23rd SW construction closure update: How the 125 will be rerouted

February 16, 2010 at 4:42 pm | In Delridge, Pigeon Point, Transportation, West Seattle news | 17 Comments

Quick followup to last week’s reports/discussion about the closure of a section of 23rd SW southeast of Youngstown Arts Center, starting next Monday, related to nearby homebuilding. Many people wondered about the rerouting plan for Metro’s Route 125. Today we’ve received it from King County’s Rochelle Ogershok – it’s way too complicated to cut and paste here, so take a look at the PDF. She adds, “We will also be sending out an alert to Route 125 subscribers when the details are posted online” (sign up here for alerts) – and suggests anyone affected check the Metro website a day or two ahead of time, in case of last-minute revisions.

17 Comments

  1. This is the same route that Metro used when there was bus service to Pigeon Point years ago. It should be interesting since parking is allowed on both sides of the street now.

    Comment by Pete — 4:46 pm February 16, 2010 #

  2. Pete makes a good point. It will definitely be interesting. I can’t imagine they will not suspend parking on one side of 20th during the re-route, since it will be an extremely tight squeeze for the bus otherwise!

    Comment by kryptonite — 4:56 pm February 16, 2010 #

  3. This is ridiculous.

    Comment by that girl — 5:28 pm February 16, 2010 #

  4. wow.

    those turns onto and off of Andover, and winding around Pigeon point are going to be crazy. are the turning radii of the corners sufficient ?

    maybe JDR Develop. could pay for a shuttle to follow that circuitous route, and the 125 could follow the snow re-route ?

    Comment by sam — 6:02 pm February 16, 2010 #

  5. That’s a great idea, sam; a smaller bus/shuttle through the neighborhood would be great. As one who uses that route daily, the spot where Charlestown meets 21st is pretty tight. Does this bus run 24/7?

    Comment by susan — 6:12 pm February 16, 2010 #

  6. Folks the bus can make all of these turns. There was a metro bus that followed this route for a number of years before the route was discontinued in the first round of route cuts after Eyman’s first initiative. By the way do not call Rochelle Ogershok about this problem since she is jsut a media relations person and refers you on to another lady named Kerry (not sure if this is how she spells it) and her number is 206.684.1582. I have only been able to leave her messages and have not had a return phone call.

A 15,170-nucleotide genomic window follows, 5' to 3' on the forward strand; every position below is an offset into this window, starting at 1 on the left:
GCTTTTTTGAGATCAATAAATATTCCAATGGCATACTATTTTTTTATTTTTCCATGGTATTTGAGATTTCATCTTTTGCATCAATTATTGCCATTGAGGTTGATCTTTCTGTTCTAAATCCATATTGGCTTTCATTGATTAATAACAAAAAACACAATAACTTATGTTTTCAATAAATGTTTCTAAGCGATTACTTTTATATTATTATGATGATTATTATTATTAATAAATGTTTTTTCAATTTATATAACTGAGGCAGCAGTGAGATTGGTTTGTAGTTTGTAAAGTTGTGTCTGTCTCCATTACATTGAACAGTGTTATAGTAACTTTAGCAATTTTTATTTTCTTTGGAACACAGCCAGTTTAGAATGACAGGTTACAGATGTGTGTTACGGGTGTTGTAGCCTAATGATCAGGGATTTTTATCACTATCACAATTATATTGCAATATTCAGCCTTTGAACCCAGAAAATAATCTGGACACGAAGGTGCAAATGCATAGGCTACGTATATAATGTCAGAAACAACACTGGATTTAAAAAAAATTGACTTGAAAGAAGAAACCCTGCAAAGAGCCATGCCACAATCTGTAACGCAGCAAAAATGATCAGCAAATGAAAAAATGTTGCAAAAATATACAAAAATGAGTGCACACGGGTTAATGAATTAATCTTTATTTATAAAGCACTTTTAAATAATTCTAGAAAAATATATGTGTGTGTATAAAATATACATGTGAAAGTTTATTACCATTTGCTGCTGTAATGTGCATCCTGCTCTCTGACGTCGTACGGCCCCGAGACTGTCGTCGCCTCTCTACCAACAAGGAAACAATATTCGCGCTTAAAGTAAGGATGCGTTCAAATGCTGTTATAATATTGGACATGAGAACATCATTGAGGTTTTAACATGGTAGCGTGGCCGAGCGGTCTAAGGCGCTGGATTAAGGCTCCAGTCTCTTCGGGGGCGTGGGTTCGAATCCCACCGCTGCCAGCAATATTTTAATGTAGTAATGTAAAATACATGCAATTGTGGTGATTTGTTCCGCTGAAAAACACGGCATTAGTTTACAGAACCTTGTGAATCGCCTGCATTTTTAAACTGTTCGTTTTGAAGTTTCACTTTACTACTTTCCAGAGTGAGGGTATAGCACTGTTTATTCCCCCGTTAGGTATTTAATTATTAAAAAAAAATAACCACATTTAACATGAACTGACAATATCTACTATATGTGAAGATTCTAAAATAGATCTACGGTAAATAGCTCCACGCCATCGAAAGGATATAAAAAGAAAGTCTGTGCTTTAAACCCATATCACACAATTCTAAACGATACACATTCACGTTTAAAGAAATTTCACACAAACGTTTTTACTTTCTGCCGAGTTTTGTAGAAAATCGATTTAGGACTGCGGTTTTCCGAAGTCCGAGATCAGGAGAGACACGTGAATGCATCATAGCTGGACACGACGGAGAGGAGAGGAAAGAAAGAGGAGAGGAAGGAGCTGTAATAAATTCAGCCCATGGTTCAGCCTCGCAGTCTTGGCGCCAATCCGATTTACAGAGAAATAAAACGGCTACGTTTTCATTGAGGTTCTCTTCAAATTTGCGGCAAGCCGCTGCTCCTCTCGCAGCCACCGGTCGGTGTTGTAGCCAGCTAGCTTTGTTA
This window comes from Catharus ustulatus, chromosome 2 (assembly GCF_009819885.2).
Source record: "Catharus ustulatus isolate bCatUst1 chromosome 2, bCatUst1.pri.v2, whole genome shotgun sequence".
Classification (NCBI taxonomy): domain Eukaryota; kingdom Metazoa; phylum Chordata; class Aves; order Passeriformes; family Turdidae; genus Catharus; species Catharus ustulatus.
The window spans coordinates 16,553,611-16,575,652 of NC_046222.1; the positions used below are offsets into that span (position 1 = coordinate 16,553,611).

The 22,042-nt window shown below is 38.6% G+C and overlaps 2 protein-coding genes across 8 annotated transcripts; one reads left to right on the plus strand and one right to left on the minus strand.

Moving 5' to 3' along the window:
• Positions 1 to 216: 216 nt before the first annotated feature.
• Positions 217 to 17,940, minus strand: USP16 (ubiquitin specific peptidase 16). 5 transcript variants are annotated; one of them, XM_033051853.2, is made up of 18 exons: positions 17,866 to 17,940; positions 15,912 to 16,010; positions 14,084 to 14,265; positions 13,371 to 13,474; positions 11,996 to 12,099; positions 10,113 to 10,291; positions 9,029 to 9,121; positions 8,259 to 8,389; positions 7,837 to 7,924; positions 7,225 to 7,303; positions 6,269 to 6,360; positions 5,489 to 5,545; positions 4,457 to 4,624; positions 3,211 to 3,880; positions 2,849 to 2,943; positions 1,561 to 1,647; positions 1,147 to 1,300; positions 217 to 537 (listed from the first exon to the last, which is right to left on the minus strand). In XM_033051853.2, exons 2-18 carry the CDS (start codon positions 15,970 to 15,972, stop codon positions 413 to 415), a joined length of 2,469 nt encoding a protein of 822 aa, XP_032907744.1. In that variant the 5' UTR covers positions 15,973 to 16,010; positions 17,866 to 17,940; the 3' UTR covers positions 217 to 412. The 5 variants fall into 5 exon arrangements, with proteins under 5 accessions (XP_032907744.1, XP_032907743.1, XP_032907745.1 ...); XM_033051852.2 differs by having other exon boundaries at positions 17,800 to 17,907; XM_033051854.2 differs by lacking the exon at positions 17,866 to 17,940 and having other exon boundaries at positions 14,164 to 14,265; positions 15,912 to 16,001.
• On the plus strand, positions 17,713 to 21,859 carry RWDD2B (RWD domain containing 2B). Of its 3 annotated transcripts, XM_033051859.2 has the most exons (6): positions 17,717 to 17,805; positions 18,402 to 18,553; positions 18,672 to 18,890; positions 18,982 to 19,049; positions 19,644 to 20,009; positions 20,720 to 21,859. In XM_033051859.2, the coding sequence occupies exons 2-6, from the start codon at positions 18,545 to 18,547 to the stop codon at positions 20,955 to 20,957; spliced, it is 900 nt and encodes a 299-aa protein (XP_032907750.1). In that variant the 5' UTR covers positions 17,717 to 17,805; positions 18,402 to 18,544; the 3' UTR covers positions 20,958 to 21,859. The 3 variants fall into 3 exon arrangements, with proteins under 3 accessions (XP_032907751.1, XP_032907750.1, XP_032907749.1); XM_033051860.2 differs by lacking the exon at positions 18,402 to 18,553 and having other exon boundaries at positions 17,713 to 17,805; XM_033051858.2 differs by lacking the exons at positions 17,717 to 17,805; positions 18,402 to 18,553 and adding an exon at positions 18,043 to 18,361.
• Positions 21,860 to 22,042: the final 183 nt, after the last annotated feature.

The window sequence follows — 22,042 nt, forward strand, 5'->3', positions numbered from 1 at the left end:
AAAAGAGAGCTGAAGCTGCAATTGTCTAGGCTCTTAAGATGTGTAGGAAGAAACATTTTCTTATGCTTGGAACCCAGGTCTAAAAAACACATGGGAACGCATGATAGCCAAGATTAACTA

Comment by Pete — 7:04 pm February 16, 2010 #

  7. There will be school buses, metro buses, commuters, college students, parents driving their kids, and kids walking and biking to/from school all on the same roads.

    !Please take extra care and leave some time in your schedule to be (patiently) stuck behind a bus!

    Comment by toniw — 9:53 pm February 16, 2010 #

  8. This is going to affect a LOT of neighbors in Puget Ridge. I live on Dawson, and this is our MAIN road for entering or exiting from the north (that’s me and hundreds of other neighbors and SSCC students). It is NOT a little inconvenience. As others have pointed out, turning left onto Andover from southbound Delridge is going to be a nightmare. 21st Ave SW in Pigeon Point is about to get a ton of traffic, and so will that little 23rd Ave cutoff of the main 23rd Ave. This permit from SDOT seems poorly thought through.
    These quotes are from our previous dealings with SDOT: “We can’t put speed bumps on that road, it’s an arterial.” “We can’t come and sand that road when it’s icy (this after multiple accidents in front of our house) it’s not an arterial”. ahem…

    Comment by Mary Claire — 10:21 pm February 16, 2010 #

  9. Mary Claire- it’s funny, re: arterial.
    there is a sign at the top of the hill where 21st turns to go down the hill: “Arterial turns”-